While confined with COVID-19 we’ve had time to talk about our past adventures. Of the following episode our memories differed. I thought it happened the night before we saw Niagara, Charles thought it was the next night. I dug out my journal and found we both were right. We first saw Niagara late one afternoon but went back the next morning. This camping experience took place the night between.
It was July of 1988 and we were on the first leg of a journey across Canada with tent in the trunk of our 1987 Buick.
After leaving my sister’s house in Raleigh, NC, where we’d enjoyed a fun Fourth of July family weekend, we headed north arriving in Amish country in time to have good daylight setting up our tent. It was a new tent and very simple to put together, or so the instructions said. To us, even in our well lit family room at home practicing, it was tricky making all the poles fit the way they should. It took us almost an hour there by that creek to put it all together but we did it, tent pegs down and rain flap in place.
Our camp site was right by a pretty creek. On the other side cows were plodding home. We’d been charmed and fascinated as we drove through Lancaster and the countryside by little buggies, often driven by ladies in long dresses, mingling with the traffic. We saw boys in black hats baling hay on wonderful neat homesteads along the way.
The next day was a very long one but full of beautiful sights. We wound through Pennsylvania following narrow roads intending to reach Niagara Falls by midafternoon. We purchased beanie weenies, crackers, and apples and ate lunch at a wayside park. As my journal reminds me, “because of my making a wrong turn, we saw a lot more of the Alleghenies than we’d intended to.”
It was late in the afternoon, 6:00, when we arrived at Niagara Falls. First hearing, then seeing Niagara was such an incredible experience. I remember it as a time when I wanted to shout with surprise and ecstasy but instead was struck dumb. Maybe it was a tiny bit like when we first will see Jesus, just totally struck dumb by His Glory.
Tons and tons of water, green and splashing white, thundered over the precipice, cool spray hit our faces, and wonderful rainbows played in the mist, adding unbelievable beauty to the scene. The roar was so loud we couldn’t talk much, just make motions to each other as we moved from one viewing place to another.
We enjoyed the sights so much that we let ourselves be late looking for a campground. By the time we found a camp, then drove cautiously between rows of quiet tents to our site, it was thick dark. We had a flashlight but decided quietly not to use it so we wouldn’t waken those sleepy campers. Putting the tent together in the dark was pretty tricky and we were exhausted when finally we crashed on our nice plump air mattress. We weren’t so tired, though, that we couldn’t talk about the prospect of going back to the Falls the next morning. I imagined I could still feel the vibrations from the thundering water as I drifted off to sleep.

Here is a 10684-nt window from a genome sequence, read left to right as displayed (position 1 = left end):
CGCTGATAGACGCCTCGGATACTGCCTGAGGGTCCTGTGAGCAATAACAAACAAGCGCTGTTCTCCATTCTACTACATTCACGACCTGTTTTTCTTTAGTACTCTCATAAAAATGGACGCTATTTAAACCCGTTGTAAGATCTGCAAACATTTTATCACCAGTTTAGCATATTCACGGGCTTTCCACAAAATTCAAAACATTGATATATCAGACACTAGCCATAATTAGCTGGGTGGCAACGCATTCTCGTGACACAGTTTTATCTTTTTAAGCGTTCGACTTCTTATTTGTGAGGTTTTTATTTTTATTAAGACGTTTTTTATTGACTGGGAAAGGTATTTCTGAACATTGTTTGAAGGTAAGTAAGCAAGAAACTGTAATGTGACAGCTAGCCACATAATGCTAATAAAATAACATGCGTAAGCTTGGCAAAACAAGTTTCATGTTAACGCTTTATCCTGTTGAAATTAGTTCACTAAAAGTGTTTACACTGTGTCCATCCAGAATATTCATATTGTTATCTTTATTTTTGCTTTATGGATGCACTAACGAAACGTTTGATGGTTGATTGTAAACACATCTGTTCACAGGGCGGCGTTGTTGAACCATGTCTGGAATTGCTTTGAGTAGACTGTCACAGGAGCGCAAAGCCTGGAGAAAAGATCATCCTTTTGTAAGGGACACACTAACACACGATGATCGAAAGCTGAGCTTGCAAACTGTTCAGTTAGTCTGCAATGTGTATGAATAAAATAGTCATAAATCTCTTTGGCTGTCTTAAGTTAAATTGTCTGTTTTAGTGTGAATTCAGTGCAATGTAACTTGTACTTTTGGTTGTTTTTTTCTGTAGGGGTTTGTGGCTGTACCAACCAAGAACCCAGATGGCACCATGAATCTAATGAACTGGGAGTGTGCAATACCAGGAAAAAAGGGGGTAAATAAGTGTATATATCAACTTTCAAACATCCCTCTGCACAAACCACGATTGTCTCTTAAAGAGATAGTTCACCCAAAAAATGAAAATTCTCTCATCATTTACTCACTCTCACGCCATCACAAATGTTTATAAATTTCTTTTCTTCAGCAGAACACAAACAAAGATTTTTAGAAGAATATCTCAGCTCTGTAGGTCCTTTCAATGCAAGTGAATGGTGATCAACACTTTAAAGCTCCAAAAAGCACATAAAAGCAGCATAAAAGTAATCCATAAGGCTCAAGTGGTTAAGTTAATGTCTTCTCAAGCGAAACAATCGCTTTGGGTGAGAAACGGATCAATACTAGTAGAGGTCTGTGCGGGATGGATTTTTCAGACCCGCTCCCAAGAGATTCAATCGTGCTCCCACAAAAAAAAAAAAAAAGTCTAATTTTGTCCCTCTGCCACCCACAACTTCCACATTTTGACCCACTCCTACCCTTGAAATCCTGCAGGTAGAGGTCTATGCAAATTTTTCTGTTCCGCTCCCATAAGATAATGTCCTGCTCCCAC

I was wakened from a hard sleep by the sound of a tremendous roar, if anything much louder even than Niagara. Through the thin nylon of the tent I saw a huge blinding light coming straight at us. I shook Charles awake screaming, “We’ve set our tent on the railroad track! We’ve got to get out of here!”
By the time we could have gotten out of that tent, the train would have smattered us to pulp. But, as it was, there was a curve in the track and the train cruised on by. It is advisable that campers set up camp while they can see their surroundings. The next morning we observed that there were campers even closer to the tracks than we were and they didn’t look at all stressed or haggard.
The next day was wonderful. We saw the Falls from the Canadian side. We saw them from the Maid of the Mist wearing yellow raincoats. Our ride on the tour boat took us right into the cloud of mist at the foot of Horseshoe Falls, close enough to speed up the heart rate of at least some of us. Our tour guide told us many stories of those who perished when they went over the Falls (some on purpose) and those few who survived. One story that I recall was of a young child who somehow fell out of a boat upriver. No one was able to rescue him before he plummeted over the Falls. But he was rescued below by the crew of the Maid of the Mist. I couldn’t imagine anyone’s surviving such an accident.
We had a picnic lunch near the Falls before we struck out toward Guelph, Ontario. We would go then to Cyprus Lake on Bruce Peninsula, cross a ferry to Wawa, and drive along the shores of Lake Superior, exclaiming over and over at the splendor. But nowhere would we see anything more astonishing and magnificent than Niagara Falls.
Have you started looking for Christmas gifts? How about a fun and inspiring interactive Christmas journal? Check out the link below.